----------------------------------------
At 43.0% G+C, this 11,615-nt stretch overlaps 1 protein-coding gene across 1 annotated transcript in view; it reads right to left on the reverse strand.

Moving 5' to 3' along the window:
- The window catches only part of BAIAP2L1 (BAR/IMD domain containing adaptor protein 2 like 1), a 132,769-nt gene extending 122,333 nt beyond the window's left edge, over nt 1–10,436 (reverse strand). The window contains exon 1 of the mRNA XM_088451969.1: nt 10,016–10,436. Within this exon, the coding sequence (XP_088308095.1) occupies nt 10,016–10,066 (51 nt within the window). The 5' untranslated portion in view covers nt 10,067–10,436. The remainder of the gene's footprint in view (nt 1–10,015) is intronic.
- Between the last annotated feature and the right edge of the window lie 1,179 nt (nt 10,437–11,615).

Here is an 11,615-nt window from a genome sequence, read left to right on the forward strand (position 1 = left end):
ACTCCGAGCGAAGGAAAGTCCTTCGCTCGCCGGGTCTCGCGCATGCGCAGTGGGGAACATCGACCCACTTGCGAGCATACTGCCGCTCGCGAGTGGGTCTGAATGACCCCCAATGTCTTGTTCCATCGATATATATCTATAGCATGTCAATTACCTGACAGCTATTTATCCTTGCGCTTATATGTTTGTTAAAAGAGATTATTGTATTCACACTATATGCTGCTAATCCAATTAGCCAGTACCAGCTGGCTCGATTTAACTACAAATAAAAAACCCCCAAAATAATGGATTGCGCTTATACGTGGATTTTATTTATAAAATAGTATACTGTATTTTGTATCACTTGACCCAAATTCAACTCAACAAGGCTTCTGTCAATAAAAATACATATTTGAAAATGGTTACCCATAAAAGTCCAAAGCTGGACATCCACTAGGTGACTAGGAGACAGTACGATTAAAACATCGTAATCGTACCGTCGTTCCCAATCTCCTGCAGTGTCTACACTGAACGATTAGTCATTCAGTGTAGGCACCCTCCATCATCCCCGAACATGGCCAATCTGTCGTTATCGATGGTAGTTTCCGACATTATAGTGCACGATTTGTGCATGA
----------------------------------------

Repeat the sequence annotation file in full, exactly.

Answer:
At 43.0% G+C, this 11,615-nt stretch overlaps 1 protein-coding gene across 1 annotated transcript in view; it reads right to left on the reverse strand.

Moving 5' to 3' along the window:
- The window catches only part of BAIAP2L1 (BAR/IMD domain containing adaptor protein 2 like 1), a 132,769-nt gene extending 122,333 nt beyond the window's left edge, over nt 1–10,436 (reverse strand). The window contains exon 1 of the mRNA XM_088451969.1: nt 10,016–10,436. Within this exon, the coding sequence (XP_088308095.1) occupies nt 10,016–10,066 (51 nt within the window). The 5' untranslated portion in view covers nt 10,067–10,436. The remainder of the gene's footprint in view (nt 1–10,015) is intronic.
- Between the last annotated feature and the right edge of the window lie 1,179 nt (nt 10,437–11,615).

Here is an 11,615-nt window from a genome sequence, read left to right on the forward strand (position 1 = left end):
ACTCCGAGCGAAGGAAAGTCCTTCGCTCGCCGGGTCTCGCGCATGCGCAGTGGGGAACATCGACCCACTTGCGAGCATACTGCCGCTCGCGAGTGGGTCTGAATGACCCCCAATGTCTTGTTCCATCGATATATATCTATAGCATGTCAATTACCTGACAGCTATTTATCCTTGCGCTTATATGTTTGTTAAAAGAGATTATTGTATTCACACTATATGCTGCTAATCCAATTAGCCAGTACCAGCTGGCTCGATTTAACTACAAATAAAAAACCCCCAAAATAATGGATTGCGCTTATACGTGGATTTTATTTATAAAATAGTATACTGTATTTTGTATCACTTGACCCAAATTCAACTCAACAAGGCTTCTGTCAATAAAAATACATATTTGAAAATGGTTACCCATAAAAGTCCAAAGCTGGACATCCACTAGGTGACTAGGAGACAGTACGATTAAAACATCGTAATCGTACCGTCGTTCCCAATCTCCTGCAGTGTCTACACTGAACGATTAGTCATTCAGTGTAGGCACCCTCCATCATCCCCGAACATGGCCAATCTGTCGTTATCGATGGTAGTTTCCGACATTATAGTGCACGATTTGTGCATGA